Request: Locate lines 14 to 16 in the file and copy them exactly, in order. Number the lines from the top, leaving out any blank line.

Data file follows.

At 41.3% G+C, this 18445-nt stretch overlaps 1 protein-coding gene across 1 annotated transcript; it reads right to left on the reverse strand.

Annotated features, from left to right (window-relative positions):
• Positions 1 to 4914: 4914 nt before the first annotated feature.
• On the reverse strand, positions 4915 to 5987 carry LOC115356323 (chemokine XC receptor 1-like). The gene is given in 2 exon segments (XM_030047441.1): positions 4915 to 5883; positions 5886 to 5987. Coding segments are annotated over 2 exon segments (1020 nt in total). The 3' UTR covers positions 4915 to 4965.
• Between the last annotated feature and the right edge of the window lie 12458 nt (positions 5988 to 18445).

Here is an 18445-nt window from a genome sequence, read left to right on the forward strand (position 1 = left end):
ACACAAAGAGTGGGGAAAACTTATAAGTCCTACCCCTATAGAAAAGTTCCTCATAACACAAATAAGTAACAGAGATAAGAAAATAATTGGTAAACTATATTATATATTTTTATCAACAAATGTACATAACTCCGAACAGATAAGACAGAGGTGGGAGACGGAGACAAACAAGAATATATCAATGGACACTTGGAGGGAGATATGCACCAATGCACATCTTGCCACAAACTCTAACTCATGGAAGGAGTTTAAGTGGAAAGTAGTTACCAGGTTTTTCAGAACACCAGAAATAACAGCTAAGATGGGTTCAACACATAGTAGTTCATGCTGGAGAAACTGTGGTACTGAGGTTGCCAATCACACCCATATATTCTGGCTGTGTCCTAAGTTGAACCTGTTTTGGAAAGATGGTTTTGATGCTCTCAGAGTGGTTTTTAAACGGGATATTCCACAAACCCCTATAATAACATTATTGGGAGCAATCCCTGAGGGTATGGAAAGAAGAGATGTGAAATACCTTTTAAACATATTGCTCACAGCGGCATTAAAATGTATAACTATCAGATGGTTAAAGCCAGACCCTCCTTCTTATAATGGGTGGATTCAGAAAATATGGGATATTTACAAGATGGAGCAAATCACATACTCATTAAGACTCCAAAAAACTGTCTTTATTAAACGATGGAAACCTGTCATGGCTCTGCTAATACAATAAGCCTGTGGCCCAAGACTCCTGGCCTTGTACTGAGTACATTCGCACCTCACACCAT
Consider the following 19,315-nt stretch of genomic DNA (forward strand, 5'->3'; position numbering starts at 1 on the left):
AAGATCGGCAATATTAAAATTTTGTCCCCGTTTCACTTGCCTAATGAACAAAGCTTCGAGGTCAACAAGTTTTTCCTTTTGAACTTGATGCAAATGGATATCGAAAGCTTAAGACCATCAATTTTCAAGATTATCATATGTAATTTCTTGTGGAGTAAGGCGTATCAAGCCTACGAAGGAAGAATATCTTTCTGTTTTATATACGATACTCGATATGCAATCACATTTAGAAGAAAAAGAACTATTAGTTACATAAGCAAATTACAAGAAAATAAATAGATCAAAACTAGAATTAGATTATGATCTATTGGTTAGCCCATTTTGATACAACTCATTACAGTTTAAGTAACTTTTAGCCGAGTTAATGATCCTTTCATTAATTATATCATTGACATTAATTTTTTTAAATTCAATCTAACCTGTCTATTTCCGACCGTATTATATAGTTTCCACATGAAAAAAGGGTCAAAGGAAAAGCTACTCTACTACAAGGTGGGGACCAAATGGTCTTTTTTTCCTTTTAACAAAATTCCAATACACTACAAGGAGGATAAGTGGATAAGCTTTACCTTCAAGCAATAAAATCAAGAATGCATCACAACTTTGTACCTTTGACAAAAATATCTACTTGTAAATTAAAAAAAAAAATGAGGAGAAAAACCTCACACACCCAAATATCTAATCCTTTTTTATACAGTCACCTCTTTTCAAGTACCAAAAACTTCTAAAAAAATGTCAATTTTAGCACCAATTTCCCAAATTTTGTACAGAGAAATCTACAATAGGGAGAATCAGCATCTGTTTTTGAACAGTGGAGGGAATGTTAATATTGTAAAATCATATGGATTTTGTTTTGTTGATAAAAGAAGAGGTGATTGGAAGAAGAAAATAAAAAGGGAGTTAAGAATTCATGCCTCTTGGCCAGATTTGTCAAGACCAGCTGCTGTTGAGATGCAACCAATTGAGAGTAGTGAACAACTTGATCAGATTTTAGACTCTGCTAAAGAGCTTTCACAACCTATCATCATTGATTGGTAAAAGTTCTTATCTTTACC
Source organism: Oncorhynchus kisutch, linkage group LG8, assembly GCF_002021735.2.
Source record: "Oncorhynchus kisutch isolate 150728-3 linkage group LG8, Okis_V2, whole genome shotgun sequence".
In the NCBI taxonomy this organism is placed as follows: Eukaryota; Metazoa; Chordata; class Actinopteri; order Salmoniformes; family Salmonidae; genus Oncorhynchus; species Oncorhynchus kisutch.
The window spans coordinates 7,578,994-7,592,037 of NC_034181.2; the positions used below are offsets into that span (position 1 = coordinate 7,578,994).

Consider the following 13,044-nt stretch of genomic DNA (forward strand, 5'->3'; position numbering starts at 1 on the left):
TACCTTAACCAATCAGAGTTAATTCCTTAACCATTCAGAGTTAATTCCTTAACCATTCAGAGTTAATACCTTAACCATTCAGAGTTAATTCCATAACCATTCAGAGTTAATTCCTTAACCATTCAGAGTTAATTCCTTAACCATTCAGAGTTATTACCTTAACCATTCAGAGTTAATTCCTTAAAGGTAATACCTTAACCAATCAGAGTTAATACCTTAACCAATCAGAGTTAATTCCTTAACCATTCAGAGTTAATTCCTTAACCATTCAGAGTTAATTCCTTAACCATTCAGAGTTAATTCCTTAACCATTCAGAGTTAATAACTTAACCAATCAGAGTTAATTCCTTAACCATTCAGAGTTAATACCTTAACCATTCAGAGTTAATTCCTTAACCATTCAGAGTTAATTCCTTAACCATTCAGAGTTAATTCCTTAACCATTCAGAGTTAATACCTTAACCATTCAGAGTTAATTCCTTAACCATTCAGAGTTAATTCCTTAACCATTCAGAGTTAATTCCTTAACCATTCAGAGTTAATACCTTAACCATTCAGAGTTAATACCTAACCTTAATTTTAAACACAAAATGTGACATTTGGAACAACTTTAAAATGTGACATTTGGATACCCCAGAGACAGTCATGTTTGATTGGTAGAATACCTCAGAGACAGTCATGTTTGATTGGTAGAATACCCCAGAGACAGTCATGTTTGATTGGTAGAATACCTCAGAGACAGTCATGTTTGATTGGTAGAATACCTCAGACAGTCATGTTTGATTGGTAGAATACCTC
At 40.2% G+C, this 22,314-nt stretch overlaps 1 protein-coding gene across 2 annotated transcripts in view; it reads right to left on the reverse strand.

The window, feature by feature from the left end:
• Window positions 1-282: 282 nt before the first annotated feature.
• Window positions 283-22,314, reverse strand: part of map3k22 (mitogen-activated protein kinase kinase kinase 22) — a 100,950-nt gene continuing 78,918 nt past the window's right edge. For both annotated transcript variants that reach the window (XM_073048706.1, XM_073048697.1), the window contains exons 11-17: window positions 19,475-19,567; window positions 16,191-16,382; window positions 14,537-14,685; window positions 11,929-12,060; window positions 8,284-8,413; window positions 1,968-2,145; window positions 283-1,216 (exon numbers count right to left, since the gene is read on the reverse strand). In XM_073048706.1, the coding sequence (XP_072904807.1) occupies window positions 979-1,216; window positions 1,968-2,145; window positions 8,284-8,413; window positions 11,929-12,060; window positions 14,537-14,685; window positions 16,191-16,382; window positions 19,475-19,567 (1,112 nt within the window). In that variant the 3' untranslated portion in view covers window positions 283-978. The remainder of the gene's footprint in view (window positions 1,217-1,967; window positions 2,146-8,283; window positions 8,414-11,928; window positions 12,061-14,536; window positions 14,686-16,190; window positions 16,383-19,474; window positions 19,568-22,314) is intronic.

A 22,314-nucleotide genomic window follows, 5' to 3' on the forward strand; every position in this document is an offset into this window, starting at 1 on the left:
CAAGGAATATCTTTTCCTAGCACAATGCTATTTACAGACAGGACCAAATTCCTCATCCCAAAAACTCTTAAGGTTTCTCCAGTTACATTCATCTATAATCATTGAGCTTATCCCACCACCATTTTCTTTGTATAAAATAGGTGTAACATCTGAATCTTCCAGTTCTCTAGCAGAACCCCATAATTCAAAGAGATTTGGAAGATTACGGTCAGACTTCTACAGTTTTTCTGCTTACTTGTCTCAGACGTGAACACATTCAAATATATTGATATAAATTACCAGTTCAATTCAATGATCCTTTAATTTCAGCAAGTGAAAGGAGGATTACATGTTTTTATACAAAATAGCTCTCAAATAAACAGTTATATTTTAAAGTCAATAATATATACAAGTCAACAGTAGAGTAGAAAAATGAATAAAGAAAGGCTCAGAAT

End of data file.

Consider the following 13,044-nt stretch of genomic DNA (forward strand, 5'->3'; position numbering starts at 1 on the left):
TACCTTAACCAATCAGAGTTAATTCCTTAACCATTCAGAGTTAATTCCTTAACCATTCAGAGTTAATACCTTAACCATTCAGAGTTAATTCCATAACCATTCAGAGTTAATTCCTTAACCATTCAGAGTTAATTCCTTAACCATTCAGAGTTATTACCTTAACCATTCAGAGTTAATTCCTTAAAGGTAATACCTTAACCAATCAGAGTTAATACCTTAACCAATCAGAGTTAATTCCTTAACCATTCAGAGTTAATTCCTTAACCATTCAGAGTTAATTCCTTAACCATTCAGAGTTAATTCCTTAACCATTCAGAGTTAATAACTTAACCAATCAGAGTTAATTCCTTAACCATTCAGAGTTAATACCTTAACCATTCAGAGTTAATTCCTTAACCATTCAGAGTTAATTCCTTAACCATTCAGAGTTAATTCCTTAACCATTCAGAGTTAATACCTTAACCATTCAGAGTTAATTCCTTAACCATTCAGAGTTAATTCCTTAACCATTCAGAGTTAATTCCTTAACCATTCAGAGTTAATACCTTAACCATTCAGAGTTAATACCTAACCTTAATTTTAAACACAAAATGTGACATTTGGAACAACTTTAAAATGTGACATTTGGATACCCCAGAGACAGTCATGTTTGATTGGTAGAATACCTCAGAGACAGTCATGTTTGATTGGTAGAATACCCCAGAGACAGTCATGTTTGATTGGTAGAATACCTCAGAGACAGTCATGTTTGATTGGTAGAATACCTCAGACAGTCATGTTTGATTGGTAGAATACCTC
At 40.2% G+C, this 22,314-nt stretch overlaps 1 protein-coding gene across 2 annotated transcripts in view; it reads right to left on the reverse strand.